Using Polyvagal Theory to Attune to Your Nervous System
By Nina Bratcher, LCSW, Owner of Bay Area Therapy Services
Every moment, of every day, in every interaction, our autonomic nervous system (ANS) is moving us toward connection or protection. Have you ever noticed walking into a room and feeling a sudden sense of dis-ease? It is likely your ANS picked up on information that was interpreted as threatening to your overall well-being. This information could be coming from what you experience through the 5 senses, from an internal thought or sensation, or from cues of dysregulation in the emotional states of others. The mind and body are interconnected and in constant communication with one another. While the body physiologically experiences a state of being, the mind generates a story. Deepak Chopra said it best when he stated, “The body and mind are like parallel universes. Anything that happens in the mental universe must leave tracks in the physical one.”
Understanding how the ANS works is crucial to understanding your emotional self and why you react in the ways you do. Let’s first breakdown the ANS. It consists of 2 branches, the sympathetic and parasympathetic. Many of us are familiar with the concept of the “fight or flight” response. This is part of the sympathetic branch. When under stress, the sympathetic branch is activated, mobilizing us fight or flight to protect ourselves. The parasympathetic branch is where our relaxation response is housed. The vagus nerve, which starts at the brain stem, branches up into the face connecting to our sensory organs and wanders down through the body connecting to our vital organs including the heart, lungs, stomach, intestines, pancreas, etc.
It is through the vagus nerve that the body and brain communicate back and forth to one another. This is where the term “gut feeling” comes from. This nerve plays a crucial role in activating the parasympathetic branch.
Polyvagal Theory, introduced in 1994 by Dr. Stephen Porges, posits that the autonomic nervous system consists of a hierarchy of physiological states between the 2 branches. According to polyvagal theory, there are 3 nervous system states that have developed over time. The most evolved is the ventral vagal state, housed in the parasympathetic branch. In this state our system is at ease and functioning well. There is a sense of safety and we are able to connect with ourselves and others. The second response, a bit older in time, is fight or flight. This response is housed in the sympathetic branch and mobilizes us to take action to protect ourselves in the face of danger.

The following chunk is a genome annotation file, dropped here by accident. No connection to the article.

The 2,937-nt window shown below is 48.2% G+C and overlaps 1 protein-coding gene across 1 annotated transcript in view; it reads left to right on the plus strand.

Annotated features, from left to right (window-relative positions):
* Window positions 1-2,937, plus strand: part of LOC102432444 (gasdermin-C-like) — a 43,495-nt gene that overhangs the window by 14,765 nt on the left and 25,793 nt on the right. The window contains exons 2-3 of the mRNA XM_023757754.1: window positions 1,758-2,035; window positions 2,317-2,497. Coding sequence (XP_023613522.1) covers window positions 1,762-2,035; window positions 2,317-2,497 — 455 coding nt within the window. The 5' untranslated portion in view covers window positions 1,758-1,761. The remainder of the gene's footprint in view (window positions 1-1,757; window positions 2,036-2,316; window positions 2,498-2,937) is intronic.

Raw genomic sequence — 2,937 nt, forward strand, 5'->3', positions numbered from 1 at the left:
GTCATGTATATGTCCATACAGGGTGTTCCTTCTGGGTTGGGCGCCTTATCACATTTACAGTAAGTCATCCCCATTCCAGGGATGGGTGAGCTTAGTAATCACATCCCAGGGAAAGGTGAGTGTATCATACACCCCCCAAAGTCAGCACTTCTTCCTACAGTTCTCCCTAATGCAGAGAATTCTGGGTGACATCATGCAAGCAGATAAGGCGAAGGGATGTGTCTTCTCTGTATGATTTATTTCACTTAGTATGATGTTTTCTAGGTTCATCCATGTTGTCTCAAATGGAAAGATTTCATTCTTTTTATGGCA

For our distant ancestors who lived during the Stone Age, this response was necessary for day to day survival. The third and most primitive response is the dorsal vagal response housed in the parasympathetic branch. When we are unable to protect ourselves through social connection or by fighting or flighting, we drop into a state of freeze. In this state, we become immobilized and unable to take action to protect ourselves. This state is necessary at times and does provide respite from the emotional overwhelm that can occur in sympathetic.
Each of these ANS states brings a cluster of emotions and sensations that reflect what the state is designed to do. For example, in a ventral state we may feel at ease, relaxed, curious, grounded, allowing us to connect with others and access creativity. In sympathetic, we may find ourselves feeling activated, on edge, alert, restless, angry, inflamed. Sensations might include increased heart rate, labored breathing, temperature changes, unsettled stomach, tension in the chest, muscle tightness. In a dorsal state, we often feel shutdown, disconnected, withdrawn, numb. Intuitively, the human body knows how to navigate its way back to ventral.
However, because we live in a chaotic world where safety is not guaranteed, there may be times when the system is overloaded and gets stuck in a sympathetic or dorsal state. Tuning into your ANS state can help you become aware of what you might be needing to move toward ventral. We must first emerge from a place of survival in order to truly live and allow ourselves to thrive. You can practice tuning into your nervous system by pausing, taking a deep breath, observing sensations in the body and naming your emotional state. Once aware, ask yourself “what am I needing in this moment to take one step toward safety?” Perhaps it’s an action, connecting with a safe person or relating to yourself with compassion.
To learn more about this topic and tools for building resilience in the nervous system, join Nina in person at the Sedona Yoga Festival from April 27–30! Passes are available here.